Trapped by its misperception of section 366.22, the juvenile court encouraged Rebecca to seek to modify its order terminating services and setting a selection and implementation hearing. This was a creative, but ineffectual, alternative. By the time a modification petition could be heard, the case was steamrolling toward adoption and Rebecca was required to bear the burden of proving, not only a change of circumstance, but her ability to surmount additional obstacles imposed by the Department.
Section 388 provides in pertinent part: “Any parent or other person having an interest in a child who is a dependent child of the juvenile court ․ may, upon grounds of change of circumstance or new evidence, petition the court in the same action in which the child was found to be a dependent child of the juvenile court for a hearing to change, modify, or set aside any order of court previously made or to terminate the jurisdiction of the court.”
“At a hearing on a motion for change of placement, the burden of proof is on the moving party to show by a preponderance of the evidence that there is new evidence or that there are changed circumstances that make a change of placement in the best interests of the child. [Citations.] [¶] After the termination of reunification services, the parents' interest in the care, custody and companionship of the child are no longer paramount. Rather, at this point ‘the focus shifts to the needs of the child for permanency and stability’ [citation], and in fact, there is a rebuttable presumption that continued foster care is in the best interests of the child.” (In re Stephanie M., supra, 7 Cal.4th at p. 317, 27 Cal.Rptr.2d 595, 867 P.2d 706; In re Michael B. (1992) 8 Cal.App.4th 1698, 1703, 11 Cal.Rptr.2d 290.)
Without clear and convincing evidence that return of the children to Rebecca would have been detrimental at the time of the 18–month review hearing, the juvenile court would have been compelled to reunite the family. (§ 366.22.) The burden of proof and quantum of evidences shifts entirely at the conclusion of that pivotal hearing. We reject the Department's implication that Rebecca's right to petition the court for a modification rendered any errors at the 18–month review harmless.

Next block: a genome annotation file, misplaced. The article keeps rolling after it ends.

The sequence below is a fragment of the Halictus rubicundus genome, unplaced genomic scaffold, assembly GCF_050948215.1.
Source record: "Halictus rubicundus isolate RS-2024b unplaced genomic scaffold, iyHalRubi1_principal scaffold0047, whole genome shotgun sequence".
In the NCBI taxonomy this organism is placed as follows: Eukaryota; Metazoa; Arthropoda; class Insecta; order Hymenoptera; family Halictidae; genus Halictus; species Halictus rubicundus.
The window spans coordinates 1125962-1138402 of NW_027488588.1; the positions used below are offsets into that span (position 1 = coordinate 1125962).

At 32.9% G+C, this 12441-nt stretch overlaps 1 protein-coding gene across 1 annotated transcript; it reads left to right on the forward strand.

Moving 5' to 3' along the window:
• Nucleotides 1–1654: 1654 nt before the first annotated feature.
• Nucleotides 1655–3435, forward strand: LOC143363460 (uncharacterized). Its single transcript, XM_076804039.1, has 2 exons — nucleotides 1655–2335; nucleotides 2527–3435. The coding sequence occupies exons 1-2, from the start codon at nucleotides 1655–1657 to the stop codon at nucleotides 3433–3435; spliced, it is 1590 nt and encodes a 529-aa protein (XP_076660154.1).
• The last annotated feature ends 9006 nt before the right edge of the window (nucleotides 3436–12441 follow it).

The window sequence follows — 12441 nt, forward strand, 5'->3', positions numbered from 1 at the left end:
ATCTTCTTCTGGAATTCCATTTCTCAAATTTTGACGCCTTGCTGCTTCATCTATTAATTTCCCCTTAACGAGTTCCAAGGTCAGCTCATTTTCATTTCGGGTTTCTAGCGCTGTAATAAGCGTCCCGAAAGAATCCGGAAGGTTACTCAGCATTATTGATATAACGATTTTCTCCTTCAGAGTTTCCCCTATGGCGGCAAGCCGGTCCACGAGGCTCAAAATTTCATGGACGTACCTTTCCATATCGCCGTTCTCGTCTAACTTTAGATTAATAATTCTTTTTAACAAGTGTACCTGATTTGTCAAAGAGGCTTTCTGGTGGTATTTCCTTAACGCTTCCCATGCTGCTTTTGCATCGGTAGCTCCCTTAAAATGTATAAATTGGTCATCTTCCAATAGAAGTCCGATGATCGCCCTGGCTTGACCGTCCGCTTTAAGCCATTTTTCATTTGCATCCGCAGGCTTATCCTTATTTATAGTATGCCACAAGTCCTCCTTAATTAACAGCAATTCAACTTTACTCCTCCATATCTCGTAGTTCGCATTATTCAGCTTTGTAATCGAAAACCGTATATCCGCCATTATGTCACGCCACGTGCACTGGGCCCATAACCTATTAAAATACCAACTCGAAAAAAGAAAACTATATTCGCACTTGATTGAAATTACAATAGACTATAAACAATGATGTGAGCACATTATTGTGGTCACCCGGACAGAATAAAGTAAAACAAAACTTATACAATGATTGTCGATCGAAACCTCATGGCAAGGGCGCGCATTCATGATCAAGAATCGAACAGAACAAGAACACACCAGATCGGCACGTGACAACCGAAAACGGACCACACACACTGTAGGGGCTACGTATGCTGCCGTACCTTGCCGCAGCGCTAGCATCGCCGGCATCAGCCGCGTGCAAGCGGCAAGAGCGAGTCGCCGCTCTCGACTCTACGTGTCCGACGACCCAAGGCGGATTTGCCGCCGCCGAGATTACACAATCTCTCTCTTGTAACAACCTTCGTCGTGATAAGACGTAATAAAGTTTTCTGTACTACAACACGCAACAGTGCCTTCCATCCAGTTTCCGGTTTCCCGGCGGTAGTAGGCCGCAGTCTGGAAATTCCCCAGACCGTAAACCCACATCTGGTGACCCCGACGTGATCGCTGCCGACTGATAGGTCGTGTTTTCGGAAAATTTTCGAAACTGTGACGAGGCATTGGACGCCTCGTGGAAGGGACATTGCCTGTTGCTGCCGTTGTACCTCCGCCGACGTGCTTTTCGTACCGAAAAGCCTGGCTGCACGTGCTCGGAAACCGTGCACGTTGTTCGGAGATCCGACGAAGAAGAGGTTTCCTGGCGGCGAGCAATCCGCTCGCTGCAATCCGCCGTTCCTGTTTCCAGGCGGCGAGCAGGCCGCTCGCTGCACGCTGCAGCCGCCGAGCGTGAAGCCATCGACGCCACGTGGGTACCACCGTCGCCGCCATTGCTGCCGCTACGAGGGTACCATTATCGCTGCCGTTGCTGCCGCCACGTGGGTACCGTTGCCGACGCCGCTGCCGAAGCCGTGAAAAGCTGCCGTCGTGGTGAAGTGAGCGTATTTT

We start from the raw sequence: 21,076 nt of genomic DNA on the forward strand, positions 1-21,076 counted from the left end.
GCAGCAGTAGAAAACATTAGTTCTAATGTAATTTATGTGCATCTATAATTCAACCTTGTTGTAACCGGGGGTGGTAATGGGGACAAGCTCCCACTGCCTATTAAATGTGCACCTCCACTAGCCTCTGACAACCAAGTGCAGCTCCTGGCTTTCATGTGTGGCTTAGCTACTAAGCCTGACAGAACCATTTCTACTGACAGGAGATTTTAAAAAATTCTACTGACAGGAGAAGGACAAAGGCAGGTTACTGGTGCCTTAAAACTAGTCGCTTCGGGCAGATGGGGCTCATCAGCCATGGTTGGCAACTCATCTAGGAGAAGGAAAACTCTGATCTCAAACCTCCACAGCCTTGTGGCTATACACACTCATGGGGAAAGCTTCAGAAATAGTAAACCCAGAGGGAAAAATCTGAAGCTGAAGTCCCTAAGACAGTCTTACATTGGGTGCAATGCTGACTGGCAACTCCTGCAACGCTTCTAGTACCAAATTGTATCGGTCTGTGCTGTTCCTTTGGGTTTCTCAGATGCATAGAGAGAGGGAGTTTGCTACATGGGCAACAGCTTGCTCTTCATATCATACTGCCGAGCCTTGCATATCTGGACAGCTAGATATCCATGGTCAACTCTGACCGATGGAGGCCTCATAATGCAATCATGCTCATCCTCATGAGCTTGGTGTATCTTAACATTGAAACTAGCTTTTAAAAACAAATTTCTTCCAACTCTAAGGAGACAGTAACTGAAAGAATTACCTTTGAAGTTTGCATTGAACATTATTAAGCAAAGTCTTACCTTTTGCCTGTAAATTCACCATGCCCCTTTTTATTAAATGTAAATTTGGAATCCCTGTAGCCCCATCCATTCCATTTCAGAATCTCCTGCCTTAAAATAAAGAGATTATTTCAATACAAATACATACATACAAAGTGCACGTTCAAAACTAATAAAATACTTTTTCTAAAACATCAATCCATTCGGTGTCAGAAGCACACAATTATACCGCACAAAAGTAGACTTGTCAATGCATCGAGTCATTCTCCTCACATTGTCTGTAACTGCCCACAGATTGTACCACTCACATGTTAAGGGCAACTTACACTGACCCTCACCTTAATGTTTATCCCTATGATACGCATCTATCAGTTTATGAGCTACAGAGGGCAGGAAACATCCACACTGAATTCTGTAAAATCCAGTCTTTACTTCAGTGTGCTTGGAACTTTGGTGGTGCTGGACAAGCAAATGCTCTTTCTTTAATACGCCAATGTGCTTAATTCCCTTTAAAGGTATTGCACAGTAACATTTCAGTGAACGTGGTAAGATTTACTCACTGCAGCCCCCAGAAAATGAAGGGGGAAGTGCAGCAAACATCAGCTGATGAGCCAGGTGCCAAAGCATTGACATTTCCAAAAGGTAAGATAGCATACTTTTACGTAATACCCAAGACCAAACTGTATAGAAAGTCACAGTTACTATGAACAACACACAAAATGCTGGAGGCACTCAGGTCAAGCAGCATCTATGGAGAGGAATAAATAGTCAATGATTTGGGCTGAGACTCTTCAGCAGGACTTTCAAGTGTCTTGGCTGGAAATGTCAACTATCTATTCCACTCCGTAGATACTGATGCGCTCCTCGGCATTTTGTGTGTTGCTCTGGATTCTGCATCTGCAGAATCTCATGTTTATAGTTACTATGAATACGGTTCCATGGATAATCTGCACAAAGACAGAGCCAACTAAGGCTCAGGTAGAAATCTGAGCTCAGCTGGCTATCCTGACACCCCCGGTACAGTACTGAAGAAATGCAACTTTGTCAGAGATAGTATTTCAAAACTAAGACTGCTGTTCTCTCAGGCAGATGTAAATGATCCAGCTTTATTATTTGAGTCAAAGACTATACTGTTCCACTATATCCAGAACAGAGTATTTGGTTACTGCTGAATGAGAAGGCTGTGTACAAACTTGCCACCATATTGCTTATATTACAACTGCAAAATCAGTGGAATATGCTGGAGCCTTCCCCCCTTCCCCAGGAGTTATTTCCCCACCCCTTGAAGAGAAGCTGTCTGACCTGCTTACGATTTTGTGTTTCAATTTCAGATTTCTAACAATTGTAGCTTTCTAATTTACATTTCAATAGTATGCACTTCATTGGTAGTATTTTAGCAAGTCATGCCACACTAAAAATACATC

Here, the disintegration of visitation and Rebecca's ongoing efforts to maintain a positive relationship with the children after the 18–month review hearing is an acute illustration of the devastating consequences of a premature termination of services. The Department repeatedly attempted to eliminate or restrict visitation. Maestas reported the children were beginning to behave aggressively during visitation. Rebecca's repeated efforts to foster a positive relationship with her daughters were thwarted by the Department and the foster parents' refusal to grant holiday or additional visitation, or otherwise cooperate. Not surprisingly, the social worker assessing adoptability discounted the bonding between Rebecca and the children. In spite of her continued compliance with every aspect of the amended reunification plan, her best efforts were insufficient to sustain her burden of proving foster placement was not in the children's best interest. A section 388 motion could not undo the prejudicial error perpetuated at the 18–month review nor derail the inevitable termination of her parental rights.
B. The Section 352 Alternative
“[T]he court may continue any hearing under this chapter beyond the time limit within which the hearing is otherwise required to be held, provided that no continuance shall be granted that is contrary to the interest of the minor. In considering the minor's interests, the court shall give substantial weight to a minor's need for prompt resolution of his or her custody status, the need to provide children with stable environments, and the damage to a minor of prolonged temporary placements.” (§ 352, subd. (a).)
The mother in In re Michael R., supra, 5 Cal.App.4th 687, 7 Cal.Rptr.2d 139, found herself in a predicament not unlike Rebecca's. Her section 366.26 hearing was scheduled three months before the conclusion of her residential drug treatment program. (Id. at p. 692, 7 Cal.Rptr.2d 139.) Although the juvenile court acknowledged “the mother is making great strides,” it denied a section 352 motion to continue the selection and implementation hearing. (Id. at p. 692, 7 Cal.Rptr.2d 139.) The court, basing its ruling on its interpretation of the “limited purposes” of the section 366.26 hearing, explained that “․ it appears ․ the Legislature has mandated that even for compassionate reasons ․ the Court is precluded from considering return absent a 388 motion, once we are at the two-six hearing, [366.26] which is unfortunate because the mother is making great strides, ․” (Ibid.)